Reducing or eliminating the use or generation of hazardous substances in the design of our products and manufacturing processes is a key way to minimize the environmental, health and safety impacts of our products.
Takeda used “green chemistry” principles to create a process for the manufacturing of TAK-954, an investigational serotonin (5-HT4) receptor agonist. The project is an industry first that has been recognized with the American Chemical Society’s Peter J. Dunn Award for Green Chemistry and Engineering Impact in the Pharmaceutical Industry. The so-called “second-generation” process uses water as a reaction and isolation medium. Compared to the first-generation organic solvent-based process, it results in 78% less waste, eliminating two synthetic steps and 93% less organic solvent used. Perhaps surprisingly, it also uses 46% less water. Despite this, overall yield has increased from 35% to 56%.
Takeda is the first company in the pharmaceutical industry to use primary packaging made from bio-polyethylene (bio-PE), which helps reduce CO2 emissions by up to 70% compared to fossil-fuel derived polyethylene.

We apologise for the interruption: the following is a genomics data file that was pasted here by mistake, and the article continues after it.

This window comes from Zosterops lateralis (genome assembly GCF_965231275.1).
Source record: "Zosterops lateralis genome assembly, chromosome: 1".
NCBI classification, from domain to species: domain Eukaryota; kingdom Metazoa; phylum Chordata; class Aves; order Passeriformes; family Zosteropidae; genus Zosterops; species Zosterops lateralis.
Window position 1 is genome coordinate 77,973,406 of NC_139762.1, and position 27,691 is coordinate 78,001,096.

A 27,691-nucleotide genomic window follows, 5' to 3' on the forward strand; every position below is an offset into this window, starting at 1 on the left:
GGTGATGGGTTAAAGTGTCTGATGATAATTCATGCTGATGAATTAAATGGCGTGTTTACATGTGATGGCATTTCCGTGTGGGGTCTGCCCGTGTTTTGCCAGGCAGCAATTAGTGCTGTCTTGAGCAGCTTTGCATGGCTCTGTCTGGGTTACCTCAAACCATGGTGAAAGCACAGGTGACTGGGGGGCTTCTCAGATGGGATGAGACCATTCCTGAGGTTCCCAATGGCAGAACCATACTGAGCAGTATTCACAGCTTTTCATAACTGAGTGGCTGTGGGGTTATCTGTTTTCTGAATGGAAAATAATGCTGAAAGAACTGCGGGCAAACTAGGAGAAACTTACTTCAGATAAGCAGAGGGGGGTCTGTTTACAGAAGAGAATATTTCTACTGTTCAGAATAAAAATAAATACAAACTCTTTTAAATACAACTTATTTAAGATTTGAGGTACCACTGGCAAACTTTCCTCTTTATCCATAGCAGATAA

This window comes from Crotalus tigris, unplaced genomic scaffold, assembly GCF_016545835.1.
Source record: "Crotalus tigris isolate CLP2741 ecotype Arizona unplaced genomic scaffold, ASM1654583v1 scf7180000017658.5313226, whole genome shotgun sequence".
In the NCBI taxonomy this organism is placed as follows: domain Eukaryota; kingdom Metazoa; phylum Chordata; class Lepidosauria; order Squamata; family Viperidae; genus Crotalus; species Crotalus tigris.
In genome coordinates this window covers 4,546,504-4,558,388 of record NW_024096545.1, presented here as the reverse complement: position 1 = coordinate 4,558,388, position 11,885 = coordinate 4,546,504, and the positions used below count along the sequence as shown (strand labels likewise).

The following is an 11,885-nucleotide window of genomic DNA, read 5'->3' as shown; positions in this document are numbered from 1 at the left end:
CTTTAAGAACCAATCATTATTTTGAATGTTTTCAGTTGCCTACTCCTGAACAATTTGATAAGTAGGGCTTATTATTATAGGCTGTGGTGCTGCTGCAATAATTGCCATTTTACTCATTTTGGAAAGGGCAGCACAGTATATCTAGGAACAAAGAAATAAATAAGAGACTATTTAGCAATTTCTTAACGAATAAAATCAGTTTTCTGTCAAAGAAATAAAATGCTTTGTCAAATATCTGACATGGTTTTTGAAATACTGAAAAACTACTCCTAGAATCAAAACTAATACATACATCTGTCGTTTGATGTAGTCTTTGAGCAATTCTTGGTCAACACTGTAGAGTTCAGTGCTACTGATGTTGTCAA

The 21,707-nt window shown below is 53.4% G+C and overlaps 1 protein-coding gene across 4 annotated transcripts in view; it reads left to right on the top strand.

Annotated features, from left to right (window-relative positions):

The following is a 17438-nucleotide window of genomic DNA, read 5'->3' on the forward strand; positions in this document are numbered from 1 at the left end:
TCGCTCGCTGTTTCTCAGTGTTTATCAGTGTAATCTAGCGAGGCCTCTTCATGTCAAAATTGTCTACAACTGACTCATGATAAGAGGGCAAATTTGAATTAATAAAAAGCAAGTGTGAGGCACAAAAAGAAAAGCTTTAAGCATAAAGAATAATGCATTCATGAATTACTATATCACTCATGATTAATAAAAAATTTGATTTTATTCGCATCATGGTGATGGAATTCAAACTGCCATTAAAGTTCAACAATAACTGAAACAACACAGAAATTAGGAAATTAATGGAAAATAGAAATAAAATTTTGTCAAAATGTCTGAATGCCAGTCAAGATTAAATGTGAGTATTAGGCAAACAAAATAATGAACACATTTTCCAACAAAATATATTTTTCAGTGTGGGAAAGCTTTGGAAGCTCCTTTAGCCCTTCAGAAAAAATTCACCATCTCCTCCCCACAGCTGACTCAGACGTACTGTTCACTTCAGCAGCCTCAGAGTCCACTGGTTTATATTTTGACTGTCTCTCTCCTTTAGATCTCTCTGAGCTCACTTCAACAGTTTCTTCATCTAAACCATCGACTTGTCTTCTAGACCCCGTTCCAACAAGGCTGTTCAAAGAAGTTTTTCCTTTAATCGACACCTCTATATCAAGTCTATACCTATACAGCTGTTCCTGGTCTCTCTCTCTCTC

This innovation won us the Technical Packaging Award in the 2021 Japan Packaging Contest. We have also now been awarded the 2021 AsiaStar and the 2022 WorldStar Packaging Awards for the same innovation.
A project between R&D, Pharmaceutical Science, Drug Safety Research & Evaluation (DSRE) and EHS is ensuring chemical hazard evaluations and toxicity reduction efforts are integrated into product development milestones.
Takeda follows a life cycle approach committed to understanding, managing, and controlling the potential impact of pharmaceuticals in the environment. Takeda's PiE approach covers 3 activities: Environmental Risk Assessments, drug take-back, and emissions/effluent management.
Takeda partners with the European Federation of Pharmaceutical Industries and Associations (EFPIA) to improve methods to identify and quantify environmental risks of pharmaceutical products.
Takeda supports the drive for continued research into potential environmental effects, especially on aquatic organisms, and including effects associated with exposure to mixtures of active pharmaceuticals over a sustained period. Takeda partners with the European Federation of Pharmaceutical Industries and Associations (EFPIA) to improve methods to identify and quantify environmental risks of pharmaceutical products.